So talking to the score, my first experience with your work was Dark Rooms and then I listened to the Saints score and I was amazed at how completely different it was but it worked so well. And honestly the score reminded me of a less-intense version Jonny Greenwood’s score for There Will Be Blood.
That’s one of my favorite scores, thank you. Whenever I begin work on a film, I start out by choosing three scores that already exist as a sort of triangle in which to base stylistic and thematic choices. I share this with the director and if it resonates with both of us then I use those as pin points. So Jonny Greenwood’s score for The Master is actually one of those pinpoints for Saints. It came out right when I started working on the score and it really changed the way that I thought about that score and composing in general.
While I know that this has been going on for a while. It seems that lately there’s a lot more musicians from bands becoming music score composers or at least contributing to a score. Super famous example was Tron: Legacy getting Daft Punk. Then there’s other bands like Arcade Fire, Broken Social Scene and, obviously, Jonny Greenwood. In my opinion, they seem to be unique as hell. For example: your scores all match and mold to the movie and they all seem different from each other but, it still feels like you. But then there’s other more established composers like John Williams or Hans Zimmer. You hear their music and their style stays constant no matter what the movie is and sometimes it works and sometimes it doesn’t. So then, this sounds like a silly question, but I imagine there’s some differences between writing for a movie and writing for an album.
There are differences. For one thing, if I’m writing music for Dark Rooms, I am the director, producer, screenwriter, editor, producer and sound designer. All of the choices are up to me. I can do whatever I want. I can write a song with elephant calls as samples and a tuba as the bass line and people blowing on Coke bottles for the percussion. I could do anything I wanted. If I’m working on a film for most of the time, unless it’s with David or someone I’m developing a relationship with, I usually get brought in at the end of the process. Shooting’s done or at least almost done. Editing is underway and they’ve got a few months before they turn it into a festival deadline or a producer who will try to sell it to distributors. I’m being brought in at a point where most of the decisions have already been made. This is someone’s creative vision, the director and writer, which is usually the same person, and the producer, who might be creatively involved. My job to fulfill the vision of the director and whoever else is contributing. So there’s already some constraints. Can I use my elephant sounds? Probably not. Can I use the tuba? Who knows. For the majority of the films I’ve worked on, most of them wanted something that sounded like the ATBS so I need to write something that will best fit the film and best tell the story of the film, but in a lot of cases the director has specific ideas as to what they would want. So already there’s all of these situations where I have very little say over what gets done. Given that, it’s still fulfilling doing this kind of work. In its own way, it’s a puzzle. I have these different sets of parameters and I have to work within those parameters. That’s exciting in its own way.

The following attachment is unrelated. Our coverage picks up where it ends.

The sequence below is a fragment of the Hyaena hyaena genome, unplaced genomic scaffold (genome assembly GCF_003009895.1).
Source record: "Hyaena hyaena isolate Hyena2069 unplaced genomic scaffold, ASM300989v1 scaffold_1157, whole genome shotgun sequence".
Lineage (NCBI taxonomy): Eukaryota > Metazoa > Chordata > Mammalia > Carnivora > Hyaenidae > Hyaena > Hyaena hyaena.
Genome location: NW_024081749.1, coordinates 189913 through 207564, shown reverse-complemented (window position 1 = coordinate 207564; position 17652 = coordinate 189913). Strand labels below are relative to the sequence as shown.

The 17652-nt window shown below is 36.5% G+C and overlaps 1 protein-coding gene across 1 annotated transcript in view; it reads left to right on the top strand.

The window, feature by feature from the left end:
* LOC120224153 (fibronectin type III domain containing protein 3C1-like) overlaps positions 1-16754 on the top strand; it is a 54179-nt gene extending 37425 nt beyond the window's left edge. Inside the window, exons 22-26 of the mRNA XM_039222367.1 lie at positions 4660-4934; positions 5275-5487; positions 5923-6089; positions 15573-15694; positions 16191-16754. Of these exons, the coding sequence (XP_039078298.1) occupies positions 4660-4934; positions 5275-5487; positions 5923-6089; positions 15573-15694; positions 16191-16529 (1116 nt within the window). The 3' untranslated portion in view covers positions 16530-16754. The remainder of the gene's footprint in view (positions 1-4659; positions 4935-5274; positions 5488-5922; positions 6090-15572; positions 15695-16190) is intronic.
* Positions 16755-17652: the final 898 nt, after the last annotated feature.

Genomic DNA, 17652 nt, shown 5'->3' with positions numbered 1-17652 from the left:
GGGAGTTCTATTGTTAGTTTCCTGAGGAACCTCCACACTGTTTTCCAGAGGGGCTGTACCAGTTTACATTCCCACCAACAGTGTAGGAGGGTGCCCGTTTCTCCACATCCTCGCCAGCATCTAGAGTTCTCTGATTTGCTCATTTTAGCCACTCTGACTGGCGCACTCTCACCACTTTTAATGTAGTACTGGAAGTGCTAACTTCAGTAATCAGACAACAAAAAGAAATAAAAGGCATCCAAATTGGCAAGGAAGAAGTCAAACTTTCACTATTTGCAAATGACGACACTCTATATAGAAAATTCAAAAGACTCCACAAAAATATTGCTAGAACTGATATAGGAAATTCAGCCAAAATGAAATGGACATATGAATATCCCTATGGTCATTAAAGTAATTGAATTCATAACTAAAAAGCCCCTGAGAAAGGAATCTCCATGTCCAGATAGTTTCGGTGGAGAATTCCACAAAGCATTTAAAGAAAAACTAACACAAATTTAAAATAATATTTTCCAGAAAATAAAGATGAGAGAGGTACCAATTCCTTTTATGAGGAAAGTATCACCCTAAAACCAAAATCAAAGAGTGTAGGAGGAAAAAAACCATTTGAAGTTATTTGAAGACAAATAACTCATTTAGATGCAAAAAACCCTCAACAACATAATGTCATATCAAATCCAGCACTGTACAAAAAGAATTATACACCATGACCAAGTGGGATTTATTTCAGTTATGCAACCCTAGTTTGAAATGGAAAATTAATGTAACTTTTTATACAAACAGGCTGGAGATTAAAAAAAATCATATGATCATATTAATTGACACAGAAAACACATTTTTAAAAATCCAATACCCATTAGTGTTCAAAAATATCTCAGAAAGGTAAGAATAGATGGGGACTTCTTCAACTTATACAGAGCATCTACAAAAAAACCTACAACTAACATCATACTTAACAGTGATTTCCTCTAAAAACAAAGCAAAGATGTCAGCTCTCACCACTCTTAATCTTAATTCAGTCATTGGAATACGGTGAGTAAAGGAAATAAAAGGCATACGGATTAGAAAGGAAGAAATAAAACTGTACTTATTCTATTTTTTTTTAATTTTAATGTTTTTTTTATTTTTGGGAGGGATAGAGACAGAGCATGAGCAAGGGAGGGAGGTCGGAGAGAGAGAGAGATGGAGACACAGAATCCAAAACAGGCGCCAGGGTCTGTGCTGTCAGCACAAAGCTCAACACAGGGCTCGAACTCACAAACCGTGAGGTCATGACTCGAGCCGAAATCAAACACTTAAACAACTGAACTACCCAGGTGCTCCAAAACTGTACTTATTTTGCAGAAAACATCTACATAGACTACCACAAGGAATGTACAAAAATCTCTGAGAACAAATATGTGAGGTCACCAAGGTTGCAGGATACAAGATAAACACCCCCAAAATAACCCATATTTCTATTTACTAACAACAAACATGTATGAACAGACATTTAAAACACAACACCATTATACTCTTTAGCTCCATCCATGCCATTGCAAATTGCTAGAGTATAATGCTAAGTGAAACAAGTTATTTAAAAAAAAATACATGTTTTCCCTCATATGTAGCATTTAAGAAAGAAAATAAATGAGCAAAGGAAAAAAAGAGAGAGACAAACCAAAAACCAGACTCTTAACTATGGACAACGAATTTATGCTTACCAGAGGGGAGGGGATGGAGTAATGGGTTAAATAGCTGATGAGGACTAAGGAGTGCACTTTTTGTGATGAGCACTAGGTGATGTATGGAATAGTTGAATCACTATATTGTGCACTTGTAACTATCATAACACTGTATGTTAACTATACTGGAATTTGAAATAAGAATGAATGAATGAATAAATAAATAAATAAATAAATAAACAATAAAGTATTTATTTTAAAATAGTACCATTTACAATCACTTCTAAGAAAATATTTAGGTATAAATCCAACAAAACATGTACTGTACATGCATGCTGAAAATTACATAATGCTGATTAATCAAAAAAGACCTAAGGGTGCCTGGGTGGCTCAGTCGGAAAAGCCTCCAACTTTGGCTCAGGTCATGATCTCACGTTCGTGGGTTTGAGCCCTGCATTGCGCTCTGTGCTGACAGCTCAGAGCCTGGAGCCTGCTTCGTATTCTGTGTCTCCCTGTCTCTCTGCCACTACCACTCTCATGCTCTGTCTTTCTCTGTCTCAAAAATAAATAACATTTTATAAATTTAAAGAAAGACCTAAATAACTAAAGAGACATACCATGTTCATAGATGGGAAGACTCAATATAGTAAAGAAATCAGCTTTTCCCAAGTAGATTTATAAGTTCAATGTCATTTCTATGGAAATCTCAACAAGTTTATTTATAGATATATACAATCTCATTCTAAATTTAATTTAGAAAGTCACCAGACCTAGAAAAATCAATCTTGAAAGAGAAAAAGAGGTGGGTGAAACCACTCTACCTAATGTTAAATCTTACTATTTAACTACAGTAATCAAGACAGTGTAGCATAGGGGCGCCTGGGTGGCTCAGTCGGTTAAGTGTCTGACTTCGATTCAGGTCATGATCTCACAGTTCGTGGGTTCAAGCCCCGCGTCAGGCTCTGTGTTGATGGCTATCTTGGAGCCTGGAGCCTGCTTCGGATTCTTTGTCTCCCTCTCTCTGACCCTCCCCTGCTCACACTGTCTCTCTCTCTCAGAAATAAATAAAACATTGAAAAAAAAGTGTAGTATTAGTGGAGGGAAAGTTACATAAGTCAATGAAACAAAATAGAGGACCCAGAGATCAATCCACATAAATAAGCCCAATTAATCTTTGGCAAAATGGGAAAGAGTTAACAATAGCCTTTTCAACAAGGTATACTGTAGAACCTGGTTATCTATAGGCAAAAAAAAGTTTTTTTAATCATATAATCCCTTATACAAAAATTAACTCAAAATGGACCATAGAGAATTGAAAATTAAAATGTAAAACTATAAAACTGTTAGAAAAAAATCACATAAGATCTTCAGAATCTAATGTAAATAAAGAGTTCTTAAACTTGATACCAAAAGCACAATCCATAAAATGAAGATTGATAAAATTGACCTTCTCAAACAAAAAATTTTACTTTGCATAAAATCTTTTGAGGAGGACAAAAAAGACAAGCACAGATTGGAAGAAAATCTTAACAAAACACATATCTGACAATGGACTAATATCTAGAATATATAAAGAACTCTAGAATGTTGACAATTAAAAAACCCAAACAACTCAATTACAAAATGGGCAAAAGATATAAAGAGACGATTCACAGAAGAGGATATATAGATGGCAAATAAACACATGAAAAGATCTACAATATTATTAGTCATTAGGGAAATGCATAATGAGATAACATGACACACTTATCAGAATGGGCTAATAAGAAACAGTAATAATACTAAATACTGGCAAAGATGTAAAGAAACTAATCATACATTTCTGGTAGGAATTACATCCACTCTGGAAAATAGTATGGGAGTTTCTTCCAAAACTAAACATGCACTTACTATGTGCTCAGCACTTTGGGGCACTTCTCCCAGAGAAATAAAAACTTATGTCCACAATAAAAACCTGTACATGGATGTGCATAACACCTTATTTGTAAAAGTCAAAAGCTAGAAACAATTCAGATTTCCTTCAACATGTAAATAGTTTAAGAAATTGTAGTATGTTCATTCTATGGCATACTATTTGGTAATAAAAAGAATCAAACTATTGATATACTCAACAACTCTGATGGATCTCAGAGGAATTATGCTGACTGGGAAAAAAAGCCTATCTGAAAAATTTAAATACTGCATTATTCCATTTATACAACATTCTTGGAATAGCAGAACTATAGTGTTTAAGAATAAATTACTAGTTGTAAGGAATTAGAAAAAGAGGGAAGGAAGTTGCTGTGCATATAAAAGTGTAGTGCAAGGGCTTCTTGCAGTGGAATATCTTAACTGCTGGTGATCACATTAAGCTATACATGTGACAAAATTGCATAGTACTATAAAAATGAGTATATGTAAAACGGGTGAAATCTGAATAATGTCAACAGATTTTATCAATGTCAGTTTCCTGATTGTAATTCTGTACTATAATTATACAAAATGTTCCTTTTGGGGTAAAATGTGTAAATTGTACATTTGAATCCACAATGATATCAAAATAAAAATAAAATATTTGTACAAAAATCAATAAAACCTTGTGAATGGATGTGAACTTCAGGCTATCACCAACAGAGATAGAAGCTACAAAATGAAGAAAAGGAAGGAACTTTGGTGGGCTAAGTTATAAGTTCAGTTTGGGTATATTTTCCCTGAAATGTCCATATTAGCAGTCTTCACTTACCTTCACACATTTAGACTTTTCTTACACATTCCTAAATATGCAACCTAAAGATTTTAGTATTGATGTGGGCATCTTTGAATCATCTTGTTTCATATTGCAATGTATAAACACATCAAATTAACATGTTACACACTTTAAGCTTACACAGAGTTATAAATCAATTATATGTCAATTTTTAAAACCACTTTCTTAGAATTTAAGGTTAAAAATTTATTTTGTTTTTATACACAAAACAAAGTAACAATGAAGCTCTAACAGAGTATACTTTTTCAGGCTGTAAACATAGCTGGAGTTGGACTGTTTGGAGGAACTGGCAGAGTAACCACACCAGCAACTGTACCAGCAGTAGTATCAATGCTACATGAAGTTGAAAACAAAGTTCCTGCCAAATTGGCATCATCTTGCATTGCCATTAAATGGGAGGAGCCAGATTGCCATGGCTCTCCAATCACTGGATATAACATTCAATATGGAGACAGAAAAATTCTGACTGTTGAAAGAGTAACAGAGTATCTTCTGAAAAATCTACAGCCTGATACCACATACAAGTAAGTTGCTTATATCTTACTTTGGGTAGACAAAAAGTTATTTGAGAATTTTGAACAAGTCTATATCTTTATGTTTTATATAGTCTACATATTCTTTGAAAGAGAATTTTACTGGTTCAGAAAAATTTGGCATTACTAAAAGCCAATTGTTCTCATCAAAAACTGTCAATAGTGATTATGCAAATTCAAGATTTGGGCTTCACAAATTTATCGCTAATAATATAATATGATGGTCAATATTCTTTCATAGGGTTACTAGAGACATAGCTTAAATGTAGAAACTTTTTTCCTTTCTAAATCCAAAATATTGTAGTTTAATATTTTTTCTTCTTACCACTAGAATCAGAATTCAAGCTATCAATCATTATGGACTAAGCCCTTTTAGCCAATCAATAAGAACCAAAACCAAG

I know that creative types love more limitations because you have to work within a small space and think outside the box. Like musicians only using three chords or not using a million guitar pedals. Some people find that better than having an unlimited amount of toys to play with.
I think some musicians have it a little easier like when John Williams does John Williams and he does it well and there’s no arguing against it. Coming from my perspective over the years, I’ve done so much music over the years and I’m into so many different types of music that interest me. The ability to do anything is crippling because in a way my work turns out not cohesive.
So have you found that your composing experience has influenced your solo records or Dark Rooms? If so, how?
To that end, we are working on the second Dark Rooms record now and I put very specific parameters in place to narrow my writing and focus.
No elephant beats?
Haha. No, just some guidelines to make everything more cohesive. I have Dark Rooms now and I have made a couple of solo albums and I have another band called Physics of Meaning and in all of those projects, the weakest links for my taste is that the albums are not cohesive. They all reach out in too many directions based on all of the interests that I want to explore during a year and a half and three-year process. So yeah, after working on a bunch of films I realized I could benefit from putting some parameters for the new Dark Rooms album. I think it’s going well. We have a collection of songs that are more cohesive than anything we’ve done and the production is really strict about what styles should be allowed. It’s kept some songs out of the running. I don’t know what to do with them.